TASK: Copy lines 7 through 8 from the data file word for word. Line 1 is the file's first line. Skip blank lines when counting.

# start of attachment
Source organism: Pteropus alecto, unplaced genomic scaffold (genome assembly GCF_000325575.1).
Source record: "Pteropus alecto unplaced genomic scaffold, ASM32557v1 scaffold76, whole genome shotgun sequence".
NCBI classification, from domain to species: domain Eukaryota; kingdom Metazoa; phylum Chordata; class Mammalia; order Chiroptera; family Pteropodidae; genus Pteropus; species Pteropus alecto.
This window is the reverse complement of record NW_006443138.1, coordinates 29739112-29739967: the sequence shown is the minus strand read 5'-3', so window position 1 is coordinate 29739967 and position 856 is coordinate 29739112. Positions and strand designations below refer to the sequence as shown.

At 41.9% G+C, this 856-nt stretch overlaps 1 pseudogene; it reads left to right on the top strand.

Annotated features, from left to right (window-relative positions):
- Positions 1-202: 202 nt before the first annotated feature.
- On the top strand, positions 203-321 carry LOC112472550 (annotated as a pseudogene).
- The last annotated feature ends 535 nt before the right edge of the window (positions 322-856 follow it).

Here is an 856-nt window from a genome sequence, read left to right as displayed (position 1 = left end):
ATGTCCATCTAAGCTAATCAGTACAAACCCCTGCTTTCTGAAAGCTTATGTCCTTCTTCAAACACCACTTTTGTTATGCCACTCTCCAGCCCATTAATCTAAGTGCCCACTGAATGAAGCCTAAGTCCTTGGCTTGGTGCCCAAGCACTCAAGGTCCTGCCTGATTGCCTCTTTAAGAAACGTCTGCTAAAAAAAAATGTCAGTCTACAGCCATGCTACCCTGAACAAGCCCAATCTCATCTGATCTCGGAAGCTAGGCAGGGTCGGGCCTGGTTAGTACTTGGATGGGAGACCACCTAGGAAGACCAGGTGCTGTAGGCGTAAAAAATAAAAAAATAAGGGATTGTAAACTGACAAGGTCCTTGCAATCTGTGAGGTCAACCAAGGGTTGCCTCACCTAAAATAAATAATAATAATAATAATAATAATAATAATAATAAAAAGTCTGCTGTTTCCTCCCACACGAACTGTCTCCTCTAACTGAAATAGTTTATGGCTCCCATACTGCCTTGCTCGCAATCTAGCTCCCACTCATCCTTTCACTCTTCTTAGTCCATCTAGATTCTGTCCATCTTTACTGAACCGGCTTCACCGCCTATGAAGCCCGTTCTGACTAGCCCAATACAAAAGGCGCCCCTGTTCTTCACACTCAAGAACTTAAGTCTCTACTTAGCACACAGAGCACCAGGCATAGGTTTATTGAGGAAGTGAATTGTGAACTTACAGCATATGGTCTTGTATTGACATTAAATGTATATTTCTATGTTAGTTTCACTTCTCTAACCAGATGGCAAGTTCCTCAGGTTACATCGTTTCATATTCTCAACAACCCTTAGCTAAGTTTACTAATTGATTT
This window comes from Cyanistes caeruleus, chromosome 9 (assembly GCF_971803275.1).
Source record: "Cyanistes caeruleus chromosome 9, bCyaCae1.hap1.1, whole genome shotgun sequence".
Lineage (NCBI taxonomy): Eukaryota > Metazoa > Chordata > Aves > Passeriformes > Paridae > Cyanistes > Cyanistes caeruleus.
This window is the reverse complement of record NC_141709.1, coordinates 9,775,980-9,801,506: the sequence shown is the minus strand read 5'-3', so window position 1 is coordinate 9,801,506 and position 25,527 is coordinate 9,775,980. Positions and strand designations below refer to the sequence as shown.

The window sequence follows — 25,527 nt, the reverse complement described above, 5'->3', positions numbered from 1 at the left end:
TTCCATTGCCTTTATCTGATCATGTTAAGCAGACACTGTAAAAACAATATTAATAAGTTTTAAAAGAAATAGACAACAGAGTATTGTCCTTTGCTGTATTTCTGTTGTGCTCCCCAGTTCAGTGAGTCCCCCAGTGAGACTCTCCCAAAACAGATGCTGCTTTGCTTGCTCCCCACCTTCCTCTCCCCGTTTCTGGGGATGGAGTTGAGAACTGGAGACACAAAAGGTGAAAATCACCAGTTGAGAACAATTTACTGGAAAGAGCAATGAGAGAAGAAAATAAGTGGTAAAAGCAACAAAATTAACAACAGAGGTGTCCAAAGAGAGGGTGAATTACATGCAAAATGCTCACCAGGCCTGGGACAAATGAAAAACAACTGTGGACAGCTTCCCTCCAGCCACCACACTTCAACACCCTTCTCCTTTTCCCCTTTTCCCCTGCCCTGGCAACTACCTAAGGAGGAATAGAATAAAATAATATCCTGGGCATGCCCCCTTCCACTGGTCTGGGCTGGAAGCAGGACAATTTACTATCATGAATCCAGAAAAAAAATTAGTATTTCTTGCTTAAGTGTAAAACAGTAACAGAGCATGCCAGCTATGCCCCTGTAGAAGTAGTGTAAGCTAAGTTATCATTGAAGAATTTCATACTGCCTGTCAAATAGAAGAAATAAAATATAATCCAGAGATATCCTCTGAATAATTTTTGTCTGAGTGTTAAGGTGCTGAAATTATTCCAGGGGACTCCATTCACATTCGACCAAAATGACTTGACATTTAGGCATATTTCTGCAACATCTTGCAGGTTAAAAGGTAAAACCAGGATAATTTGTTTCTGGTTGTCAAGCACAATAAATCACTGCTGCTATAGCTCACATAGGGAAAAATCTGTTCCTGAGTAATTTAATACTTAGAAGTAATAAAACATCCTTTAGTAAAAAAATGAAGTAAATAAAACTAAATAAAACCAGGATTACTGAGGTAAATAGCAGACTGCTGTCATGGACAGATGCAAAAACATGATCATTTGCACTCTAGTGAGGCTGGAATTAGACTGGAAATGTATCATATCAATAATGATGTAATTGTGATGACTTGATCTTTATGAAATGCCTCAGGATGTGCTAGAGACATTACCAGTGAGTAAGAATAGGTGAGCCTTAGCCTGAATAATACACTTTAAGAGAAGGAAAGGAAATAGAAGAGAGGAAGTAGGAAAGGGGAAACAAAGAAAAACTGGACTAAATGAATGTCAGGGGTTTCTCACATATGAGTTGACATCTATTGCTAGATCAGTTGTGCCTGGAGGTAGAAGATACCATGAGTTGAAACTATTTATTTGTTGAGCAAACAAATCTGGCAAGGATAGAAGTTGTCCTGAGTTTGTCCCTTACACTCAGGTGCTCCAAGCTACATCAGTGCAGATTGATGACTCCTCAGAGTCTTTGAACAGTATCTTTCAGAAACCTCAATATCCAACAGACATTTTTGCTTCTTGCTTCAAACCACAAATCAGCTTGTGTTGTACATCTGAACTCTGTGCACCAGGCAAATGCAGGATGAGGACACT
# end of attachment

- Positions 1-202: 202 nt before the first annotated feature.
- On the top strand, positions 203-321 carry LOC112472550 (annotated as a pseudogene).